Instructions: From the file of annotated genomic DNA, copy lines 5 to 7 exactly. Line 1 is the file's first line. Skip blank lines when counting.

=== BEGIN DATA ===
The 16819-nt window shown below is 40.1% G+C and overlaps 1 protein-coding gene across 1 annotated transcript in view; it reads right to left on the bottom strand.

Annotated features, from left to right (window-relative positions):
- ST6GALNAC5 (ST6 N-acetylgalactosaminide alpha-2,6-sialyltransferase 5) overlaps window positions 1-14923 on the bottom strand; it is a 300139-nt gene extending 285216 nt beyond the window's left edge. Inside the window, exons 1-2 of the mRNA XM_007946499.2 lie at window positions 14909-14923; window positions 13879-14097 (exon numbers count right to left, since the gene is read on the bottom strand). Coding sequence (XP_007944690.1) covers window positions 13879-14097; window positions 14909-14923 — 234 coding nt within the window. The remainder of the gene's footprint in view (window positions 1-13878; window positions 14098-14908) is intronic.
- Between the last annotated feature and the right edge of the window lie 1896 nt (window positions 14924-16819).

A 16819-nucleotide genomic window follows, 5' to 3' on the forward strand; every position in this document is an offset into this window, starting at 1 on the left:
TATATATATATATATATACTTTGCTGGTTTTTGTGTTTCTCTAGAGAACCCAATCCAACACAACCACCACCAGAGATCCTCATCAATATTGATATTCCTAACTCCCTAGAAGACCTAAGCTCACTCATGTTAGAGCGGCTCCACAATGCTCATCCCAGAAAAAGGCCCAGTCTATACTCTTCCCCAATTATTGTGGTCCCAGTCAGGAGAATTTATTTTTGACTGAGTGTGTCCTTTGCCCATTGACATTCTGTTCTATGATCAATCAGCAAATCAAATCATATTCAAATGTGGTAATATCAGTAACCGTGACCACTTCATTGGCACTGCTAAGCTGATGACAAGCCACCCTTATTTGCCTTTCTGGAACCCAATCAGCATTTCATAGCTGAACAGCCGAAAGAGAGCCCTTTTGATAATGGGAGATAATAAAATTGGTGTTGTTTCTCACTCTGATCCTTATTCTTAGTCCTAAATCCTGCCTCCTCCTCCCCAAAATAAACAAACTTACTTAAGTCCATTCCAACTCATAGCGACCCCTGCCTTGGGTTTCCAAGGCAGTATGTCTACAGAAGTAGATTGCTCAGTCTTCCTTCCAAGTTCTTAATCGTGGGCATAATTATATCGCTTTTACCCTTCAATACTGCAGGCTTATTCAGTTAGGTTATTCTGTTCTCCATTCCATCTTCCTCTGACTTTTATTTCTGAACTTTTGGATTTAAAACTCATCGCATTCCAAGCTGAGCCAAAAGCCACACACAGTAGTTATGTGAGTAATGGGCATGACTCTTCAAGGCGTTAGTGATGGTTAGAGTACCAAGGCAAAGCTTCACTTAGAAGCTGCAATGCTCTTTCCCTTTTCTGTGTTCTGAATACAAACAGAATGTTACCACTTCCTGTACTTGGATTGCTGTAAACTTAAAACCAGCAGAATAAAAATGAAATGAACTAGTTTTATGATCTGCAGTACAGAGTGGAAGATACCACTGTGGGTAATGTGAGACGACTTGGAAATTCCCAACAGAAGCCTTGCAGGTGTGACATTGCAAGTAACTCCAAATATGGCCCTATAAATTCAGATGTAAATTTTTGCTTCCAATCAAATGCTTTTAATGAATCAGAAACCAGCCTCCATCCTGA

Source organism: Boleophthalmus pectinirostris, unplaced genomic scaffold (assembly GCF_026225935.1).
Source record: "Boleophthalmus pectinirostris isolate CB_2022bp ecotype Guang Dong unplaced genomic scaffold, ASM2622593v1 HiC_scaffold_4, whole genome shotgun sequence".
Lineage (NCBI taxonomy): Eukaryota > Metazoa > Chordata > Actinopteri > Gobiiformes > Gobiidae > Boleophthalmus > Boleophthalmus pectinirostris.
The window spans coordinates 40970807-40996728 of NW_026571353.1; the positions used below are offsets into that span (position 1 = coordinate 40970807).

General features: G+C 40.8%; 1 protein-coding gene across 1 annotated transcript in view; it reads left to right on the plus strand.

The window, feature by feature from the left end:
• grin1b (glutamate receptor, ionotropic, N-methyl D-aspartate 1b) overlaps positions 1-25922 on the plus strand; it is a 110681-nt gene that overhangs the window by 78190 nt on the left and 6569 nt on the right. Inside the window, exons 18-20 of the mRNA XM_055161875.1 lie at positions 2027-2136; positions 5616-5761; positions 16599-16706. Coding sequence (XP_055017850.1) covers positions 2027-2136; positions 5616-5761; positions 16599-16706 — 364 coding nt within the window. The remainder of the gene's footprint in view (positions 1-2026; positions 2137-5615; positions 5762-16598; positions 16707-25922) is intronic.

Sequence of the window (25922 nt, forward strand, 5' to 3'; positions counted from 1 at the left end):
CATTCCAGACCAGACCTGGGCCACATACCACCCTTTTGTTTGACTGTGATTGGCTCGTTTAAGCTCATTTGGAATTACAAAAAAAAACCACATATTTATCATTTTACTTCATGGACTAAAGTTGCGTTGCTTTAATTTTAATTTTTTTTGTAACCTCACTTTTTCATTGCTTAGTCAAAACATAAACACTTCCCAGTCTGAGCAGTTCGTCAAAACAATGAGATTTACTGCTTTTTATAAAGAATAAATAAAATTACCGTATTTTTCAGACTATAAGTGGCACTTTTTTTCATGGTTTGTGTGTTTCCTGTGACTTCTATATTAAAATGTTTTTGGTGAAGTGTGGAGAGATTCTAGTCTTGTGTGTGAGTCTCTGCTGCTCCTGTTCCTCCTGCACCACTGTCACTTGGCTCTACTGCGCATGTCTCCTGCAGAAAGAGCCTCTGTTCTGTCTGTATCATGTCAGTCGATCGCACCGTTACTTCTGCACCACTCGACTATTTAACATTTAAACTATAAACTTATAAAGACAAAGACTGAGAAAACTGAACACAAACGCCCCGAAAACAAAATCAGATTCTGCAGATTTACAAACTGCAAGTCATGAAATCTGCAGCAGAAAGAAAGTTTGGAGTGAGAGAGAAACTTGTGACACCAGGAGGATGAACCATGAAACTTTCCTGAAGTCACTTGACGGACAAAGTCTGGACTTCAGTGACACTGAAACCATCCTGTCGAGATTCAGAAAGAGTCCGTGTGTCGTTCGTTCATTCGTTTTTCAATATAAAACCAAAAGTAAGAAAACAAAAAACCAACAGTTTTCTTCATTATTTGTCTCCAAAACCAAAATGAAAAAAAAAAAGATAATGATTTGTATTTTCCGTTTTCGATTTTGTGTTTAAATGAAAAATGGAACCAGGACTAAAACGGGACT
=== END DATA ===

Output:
A 16819-nucleotide genomic window follows, 5' to 3' on the forward strand; every position in this document is an offset into this window, starting at 1 on the left:
TATATATATATATATATACTTTGCTGGTTTTTGTGTTTCTCTAGAGAACCCAATCCAACACAACCACCACCAGAGATCCTCATCAATATTGATATTCCTAACTCCCTAGAAGACCTAAGCTCACTCATGTTAGAGCGGCTCCACAATGCTCATCCCAGAAAAAGGCCCAGTCTATACTCTTCCCCAATTATTGTGGTCCCAGTCAGGAGAATTTATTTTTGACTGAGTGTGTCCTTTGCCCATTGACATTCTGTTCTATGATCAATCAGCAAATCAAATCATATTCAAATGTGGTAATATCAGTAACCGTGACCACTTCATTGGCACTGCTAAGCTGATGACAAGCCACCCTTATTTGCCTTTCTGGAACCCAATCAGCATTTCATAGCTGAACAGCCGAAAGAGAGCCCTTTTGATAATGGGAGATAATAAAATTGGTGTTGTTTCTCACTCTGATCCTTATTCTTAGTCCTAAATCCTGCCTCCTCCTCCCCAAAATAAACAAACTTACTTAAGTCCATTCCAACTCATAGCGACCCCTGCCTTGGGTTTCCAAGGCAGTATGTCTACAGAAGTAGATTGCTCAGTCTTCCTTCCAAGTTCTTAATCGTGGGCATAATTATATCGCTTTTACCCTTCAATACTGCAGGCTTATTCAGTTAGGTTATTCTGTTCTCCATTCCATCTTCCTCTGACTTTTATTTCTGAACTTTTGGATTTAAAACTCATCGCATTCCAAGCTGAGCCAAAAGCCACACACAGTAGTTATGTGAGTAATGGGCATGACTCTTCAAGGCGTTAGTGATGGTTAGAGTACCAAGGCAAAGCTTCACTTAGAAGCTGCAATGCTCTTTCCCTTTTCTGTGTTCTGAATACAAACAGAATGTTACCACTTCCTGTACTTGGATTGCTGTAAACTTAAAACCAGCAGAATAAAAATGAAATGAACTAGTTTTATGATCTGCAGTACAGAGTGGAAGATACCACTGTGGGTAATGTGAGACGACTTGGAAATTCCCAACAGAAGCCTTGCAGGTGTGACATTGCAAGTAACTCCAAATATGGCCCTATAAATTCAGATGTAAATTTTTGCTTCCAATCAAATGCTTTTAATGAATCAGAAACCAGCCTCCATCCTGA

Source organism: Boleophthalmus pectinirostris, unplaced genomic scaffold (assembly GCF_026225935.1).